The cinematic significance of the bourrée
I watched Milos Forman’s Valmont (1989) last night, a film that had the disadvantage of coming out at the same time as Stephen Frears’ more famous Dangerous Liaisons, another adaptation of Choderlos de Laclos’ Les liaisons dangereuses. I’d not heard of this other version until my Netflix Instant Queue recommended it to me, and I had high hopes, since most of the reviews on the site said it was much better than the Frears film.
I was disappointed, however: it actually wasn’t half as good. First of all, it seemed confused about which decade it was set in, since the soundtrack leaped precipitously between Charpentier, Couperin et al and Haydn and Mozart. (This is why pedantic classical musicians can’t watch period movies: the soundtrack always gets the music wrong and one spends the entire evening gnawing one’s knuckles in disapproval and annoyance.) Secondly, the script was weakened by wild deviations from de Laclos’ epistolary novel, and I’m a stickler for that sort of thing.
One scene, however, did attract my interest. During an evening’s entertainment at the palace of Madame de Rosemonde, her scandalous nephew the Vicomte de Valmont, as the only male guest, is trotted out to dance with all the ladies present. First he dances with his elderly, dignified aunt (I couldn’t figure out what this dance was). Then he dances a wild gigue with little Cécile de Volanges, whom he considers (in this adaptation, anyway) a rowdy, boisterous child. Next, he dances a stately minuet with the outwardly ladylike Madame de Merteuil. And then he dances what I was pretty sure was a bourrée with the young, faithfully married Madame de Tourvel, with whom he has fallen in love. This scene intrigued me for several reasons. First was the obvious fact that the bourrée, although danced in a syrupy and doubtless anachronistic manner, was what precipitated Madame de T to fall dramatically into doomed love with Valmont. Second was an abrupt and annoying change of performance style: having been played in a reasonably historically-informed style up until now, the soundtrack lurches into what I can only describe as a bourrée in the style of Tchaikovsky, complete with histrionic violin vibrato and swoopy shifts, tempered only by a harpsichord, which continues its dispirited plinking.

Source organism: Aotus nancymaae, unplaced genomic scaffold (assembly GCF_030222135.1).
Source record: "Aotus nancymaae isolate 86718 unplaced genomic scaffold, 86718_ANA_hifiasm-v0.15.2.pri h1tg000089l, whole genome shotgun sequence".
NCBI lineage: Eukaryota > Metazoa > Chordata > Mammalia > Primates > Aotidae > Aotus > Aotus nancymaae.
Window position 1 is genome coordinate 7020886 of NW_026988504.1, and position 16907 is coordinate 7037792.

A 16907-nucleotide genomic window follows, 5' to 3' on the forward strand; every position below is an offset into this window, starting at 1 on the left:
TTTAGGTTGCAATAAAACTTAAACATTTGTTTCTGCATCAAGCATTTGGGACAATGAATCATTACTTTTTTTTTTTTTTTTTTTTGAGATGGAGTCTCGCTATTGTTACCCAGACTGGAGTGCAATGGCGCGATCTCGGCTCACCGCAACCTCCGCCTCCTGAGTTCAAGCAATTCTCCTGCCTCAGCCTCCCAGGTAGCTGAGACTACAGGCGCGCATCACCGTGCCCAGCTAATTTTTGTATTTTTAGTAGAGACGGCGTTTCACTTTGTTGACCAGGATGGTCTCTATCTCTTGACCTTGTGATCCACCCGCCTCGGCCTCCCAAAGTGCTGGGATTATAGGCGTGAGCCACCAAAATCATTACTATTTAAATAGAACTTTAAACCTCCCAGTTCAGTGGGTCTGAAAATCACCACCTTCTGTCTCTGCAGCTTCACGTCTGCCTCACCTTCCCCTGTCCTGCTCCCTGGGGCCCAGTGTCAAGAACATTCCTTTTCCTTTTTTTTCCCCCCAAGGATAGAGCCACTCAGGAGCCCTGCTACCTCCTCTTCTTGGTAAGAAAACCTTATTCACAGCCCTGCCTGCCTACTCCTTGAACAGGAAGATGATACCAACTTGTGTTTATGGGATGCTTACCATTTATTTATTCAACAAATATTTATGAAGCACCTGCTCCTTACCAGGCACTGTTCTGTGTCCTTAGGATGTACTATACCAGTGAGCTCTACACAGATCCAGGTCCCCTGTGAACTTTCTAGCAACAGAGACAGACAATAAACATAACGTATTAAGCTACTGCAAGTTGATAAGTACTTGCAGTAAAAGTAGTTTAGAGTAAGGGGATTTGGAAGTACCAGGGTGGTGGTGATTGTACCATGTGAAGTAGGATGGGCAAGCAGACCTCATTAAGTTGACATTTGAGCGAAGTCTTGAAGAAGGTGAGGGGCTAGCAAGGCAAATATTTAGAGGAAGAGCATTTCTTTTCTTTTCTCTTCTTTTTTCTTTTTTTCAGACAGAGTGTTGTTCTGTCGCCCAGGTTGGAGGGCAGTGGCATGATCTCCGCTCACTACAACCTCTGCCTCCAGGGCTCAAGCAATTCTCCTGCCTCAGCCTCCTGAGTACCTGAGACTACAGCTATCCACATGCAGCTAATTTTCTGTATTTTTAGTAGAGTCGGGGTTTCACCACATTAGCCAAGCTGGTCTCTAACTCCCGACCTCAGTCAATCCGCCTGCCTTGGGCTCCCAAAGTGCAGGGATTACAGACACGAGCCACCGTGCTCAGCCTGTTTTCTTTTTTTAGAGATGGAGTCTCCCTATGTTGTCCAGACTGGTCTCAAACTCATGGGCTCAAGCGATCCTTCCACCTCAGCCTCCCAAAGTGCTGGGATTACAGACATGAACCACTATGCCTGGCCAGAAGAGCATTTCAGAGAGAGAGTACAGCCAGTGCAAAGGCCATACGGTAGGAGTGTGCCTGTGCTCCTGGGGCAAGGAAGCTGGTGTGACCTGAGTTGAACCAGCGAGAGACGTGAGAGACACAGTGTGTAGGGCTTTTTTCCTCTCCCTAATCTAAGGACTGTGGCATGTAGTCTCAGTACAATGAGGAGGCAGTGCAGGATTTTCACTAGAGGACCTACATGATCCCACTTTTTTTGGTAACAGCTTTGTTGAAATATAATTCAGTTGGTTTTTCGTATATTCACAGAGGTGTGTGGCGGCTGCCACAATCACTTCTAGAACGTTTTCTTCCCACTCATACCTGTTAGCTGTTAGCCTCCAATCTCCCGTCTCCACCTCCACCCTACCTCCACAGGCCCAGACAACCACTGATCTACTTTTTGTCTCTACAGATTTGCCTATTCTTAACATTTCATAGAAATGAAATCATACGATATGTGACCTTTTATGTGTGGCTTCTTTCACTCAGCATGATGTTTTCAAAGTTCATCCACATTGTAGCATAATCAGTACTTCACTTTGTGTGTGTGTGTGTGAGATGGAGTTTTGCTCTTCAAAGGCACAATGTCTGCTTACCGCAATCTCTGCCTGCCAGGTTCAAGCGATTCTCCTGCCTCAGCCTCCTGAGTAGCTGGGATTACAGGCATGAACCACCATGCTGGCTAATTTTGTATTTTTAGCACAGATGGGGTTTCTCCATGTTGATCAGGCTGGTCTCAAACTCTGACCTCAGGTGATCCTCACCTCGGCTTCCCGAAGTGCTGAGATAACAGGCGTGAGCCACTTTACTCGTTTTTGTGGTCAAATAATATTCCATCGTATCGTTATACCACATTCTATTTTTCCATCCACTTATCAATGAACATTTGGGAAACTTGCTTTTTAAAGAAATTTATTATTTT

Well, it took me a long time to get around to why the danced bourrée was important to the plot, but there it is. I wondered if my rendition of the E flat Bourrées might cause anyone to swoon into the arms of a depraved French aristocrat, but upon listening to today’s videos, I am forced to conclude that it would not, because I really did try to tone down the vibrato today. However, it did create a few interesting questions in my mind, such as how one navigates the constant ascending and descending pentachords in the cello-unfriendly key of E flat major. It really is unbelievably inconvenient not to be able to use the open A string during runs, and unless Bach is tonicizing another chord, you almost never get to here. I had always played the opening with the following fingering:
My rationale was that when you have to shift, it’s best and least noticeable to do it over a bow change, if applicable (which it isn’t here) or between the interval of a semi-tone/half step. I discovered from my Take 1 that this fingering really didn’t work at all: it was messy and cumbersome. To my surprise, I discovered from some between-takes experimentation that it would be cleaner to finger the offending passage like this:
with a split-second “lightening” of the bow between E flat and F and another between A flat and B flat, to minimize any audible shifting. Well, it worked on some of them and not on others. This recording was really not half as clean as I wanted it to be (it’s hard when you only allow yourself three full takes and no edits!).
The other intensely irritating thing about the Bourrées is that the first one is exceedingly long in proportion to the second one, which is a mere thirteen bars. You have to get yourself through the epic #1 intact, and then your entire take could be ruined by #2, which is terribly hard to tune.
The first two chords of the second half can really only be achieved by barring your thumb across B flat and E flat on the A and D strings, and the next chord needs to be played with your thumb and third finger. It’s not that hard in and of itself, but getting to it from what precedes it is the hard bit. (I note from my Beisswenger score that the last time I played this, I attempted to play these two chords without my thumb, opting instead to stretch the A flat-B flat major second between first and fourth finger, but I have now concluded that such cowboyish tactics have a far smaller chance of being in tune.)
What this means is that you can play through Bourrée I in a way that you’re quite pleased with, but then botch your take with an out-of-tune Bourrée II, and then you have to go back and record the whole thing again. Most frustrating. This is essentially what happened on two of my takes today, and by the time I got to Take 3 I was tired and peevish. So I elected to do something that might be a bit un-kosher: in the first run of the first Bourrée, I didn’t do the second repeat of the second half. Proportionally, it’s is so much longer than the first half, and by the time you’ve repeated it, done the second Bourrée and embarked upon your Bourrée I da capo, you feel as if a third go through the second half is rather…laborious. We’ve been there too many times already.
This piece of shameless lèse-majesté cut a full two minutes off my recording time, and, I think, works better, at this tempo at least. I know I should worry that perhaps Herr Bach will haunt me for this, but I expect his ghost is too busy haunting Charles-François Gounod and people who play his stuff on electric guitars.
Today’s practice list: E flat major Bourrées I & II, Gigue; C minor Prelude, Allemande.